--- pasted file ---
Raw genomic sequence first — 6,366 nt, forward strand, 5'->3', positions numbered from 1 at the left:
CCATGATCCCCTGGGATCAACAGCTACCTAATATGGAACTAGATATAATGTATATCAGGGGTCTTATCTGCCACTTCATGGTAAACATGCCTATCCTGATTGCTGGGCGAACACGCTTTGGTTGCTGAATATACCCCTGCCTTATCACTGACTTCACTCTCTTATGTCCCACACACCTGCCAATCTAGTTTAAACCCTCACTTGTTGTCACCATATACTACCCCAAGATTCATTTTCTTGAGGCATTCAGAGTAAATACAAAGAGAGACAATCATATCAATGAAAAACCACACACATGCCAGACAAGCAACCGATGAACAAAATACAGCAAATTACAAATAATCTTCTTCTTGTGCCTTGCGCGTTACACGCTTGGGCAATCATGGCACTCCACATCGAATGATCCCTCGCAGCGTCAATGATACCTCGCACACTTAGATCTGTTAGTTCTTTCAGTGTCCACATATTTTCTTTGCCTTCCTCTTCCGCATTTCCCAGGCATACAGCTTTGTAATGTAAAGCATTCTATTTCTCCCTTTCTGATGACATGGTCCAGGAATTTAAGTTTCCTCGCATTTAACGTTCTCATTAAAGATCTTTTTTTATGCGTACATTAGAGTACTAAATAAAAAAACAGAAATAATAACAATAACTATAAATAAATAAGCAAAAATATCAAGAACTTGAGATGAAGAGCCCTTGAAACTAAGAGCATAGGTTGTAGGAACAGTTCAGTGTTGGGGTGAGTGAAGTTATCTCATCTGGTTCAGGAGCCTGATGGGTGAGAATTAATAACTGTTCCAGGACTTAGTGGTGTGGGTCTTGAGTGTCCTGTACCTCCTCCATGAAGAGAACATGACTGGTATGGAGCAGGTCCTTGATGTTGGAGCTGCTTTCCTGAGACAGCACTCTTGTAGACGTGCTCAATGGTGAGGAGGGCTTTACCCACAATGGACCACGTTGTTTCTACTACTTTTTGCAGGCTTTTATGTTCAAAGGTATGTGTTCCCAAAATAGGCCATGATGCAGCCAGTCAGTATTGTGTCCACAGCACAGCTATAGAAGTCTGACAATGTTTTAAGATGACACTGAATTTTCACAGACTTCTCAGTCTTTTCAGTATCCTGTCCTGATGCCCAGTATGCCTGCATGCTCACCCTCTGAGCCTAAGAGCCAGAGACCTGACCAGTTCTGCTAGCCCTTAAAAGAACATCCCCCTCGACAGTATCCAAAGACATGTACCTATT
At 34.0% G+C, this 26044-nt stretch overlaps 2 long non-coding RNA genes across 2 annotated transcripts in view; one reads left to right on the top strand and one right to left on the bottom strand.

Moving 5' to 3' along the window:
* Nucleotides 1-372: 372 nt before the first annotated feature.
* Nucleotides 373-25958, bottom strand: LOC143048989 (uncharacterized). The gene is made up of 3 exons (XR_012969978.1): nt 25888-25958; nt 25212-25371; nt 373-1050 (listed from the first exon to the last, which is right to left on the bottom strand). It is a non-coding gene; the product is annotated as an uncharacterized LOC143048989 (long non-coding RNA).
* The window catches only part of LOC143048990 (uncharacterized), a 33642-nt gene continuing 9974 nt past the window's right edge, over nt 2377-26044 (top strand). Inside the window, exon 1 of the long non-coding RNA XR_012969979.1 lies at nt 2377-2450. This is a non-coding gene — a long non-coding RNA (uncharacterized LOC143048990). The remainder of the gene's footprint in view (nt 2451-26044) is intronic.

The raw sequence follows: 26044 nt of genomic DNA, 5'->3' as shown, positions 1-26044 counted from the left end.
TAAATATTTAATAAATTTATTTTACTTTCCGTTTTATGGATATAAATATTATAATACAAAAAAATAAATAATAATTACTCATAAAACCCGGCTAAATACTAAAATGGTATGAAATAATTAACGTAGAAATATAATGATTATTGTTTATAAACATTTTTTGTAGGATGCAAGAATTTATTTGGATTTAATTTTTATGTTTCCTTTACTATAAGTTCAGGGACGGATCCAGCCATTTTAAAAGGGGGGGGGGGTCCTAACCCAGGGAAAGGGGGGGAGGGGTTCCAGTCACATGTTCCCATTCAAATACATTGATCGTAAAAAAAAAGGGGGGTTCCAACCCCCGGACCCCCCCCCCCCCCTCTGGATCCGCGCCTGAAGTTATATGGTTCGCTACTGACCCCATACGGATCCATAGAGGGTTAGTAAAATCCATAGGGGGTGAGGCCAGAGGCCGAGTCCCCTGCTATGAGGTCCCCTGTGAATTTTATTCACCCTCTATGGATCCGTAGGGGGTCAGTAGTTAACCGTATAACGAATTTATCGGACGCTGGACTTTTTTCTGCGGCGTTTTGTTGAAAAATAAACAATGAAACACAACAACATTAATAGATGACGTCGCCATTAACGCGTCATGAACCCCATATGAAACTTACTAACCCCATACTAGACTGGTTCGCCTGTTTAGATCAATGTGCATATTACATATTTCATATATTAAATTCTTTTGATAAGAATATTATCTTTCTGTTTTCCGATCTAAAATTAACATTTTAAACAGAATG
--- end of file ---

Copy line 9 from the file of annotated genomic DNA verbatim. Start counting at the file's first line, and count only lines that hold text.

TAAATATTTAATAAATTTATTTTACTTTCCGTTTTATGGATATAAATATTATAATACAAAAAAATAAATAATAATTACTCATAAAACCCGGCTAAATACTAAAATGGTATGAAATAATTAACGTAGAAATATAATGATTATTGTTTATAAACATTTTTTGTAGGATGCAAGAATTTATTTGGATTTAATTTTTATGTTTCCTTTACTATAAGTTCAGGGACGGATCCAGCCATTTTAAAAGGGGGGGGGGGTCCTAACCCAGGGAAAGGGGGGGAGGGGTTCCAGTCACATGTTCCCATTCAAATACATTGATCGTAAAAAAAAAGGGGGGTTCCAACCCCCGGACCCCCCCCCCCCCCTCTGGATCCGCGCCTGAAGTTATATGGTTCGCTACTGACCCCATACGGATCCATAGAGGGTTAGTAAAATCCATAGGGGGTGAGGCCAGAGGCCGAGTCCCCTGCTATGAGGTCCCCTGTGAATTTTATTCACCCTCTATGGATCCGTAGGGGGTCAGTAGTTAACCGTATAACGAATTTATCGGACGCTGGACTTTTTTCTGCGGCGTTTTGTTGAAAAATAAACAATGAAACACAACAACATTAATAGATGACGTCGCCATTAACGCGTCATGAACCCCATATGAAACTTACTAACCCCATACTAGACTGGTTCGCCTGTTTAGATCAATGTGCATATTACATATTTCATATATTAAATTCTTTTGATAAGAATATTATCTTTCTGTTTTCCGATCTAAAATTAACATTTTAAACAGAATG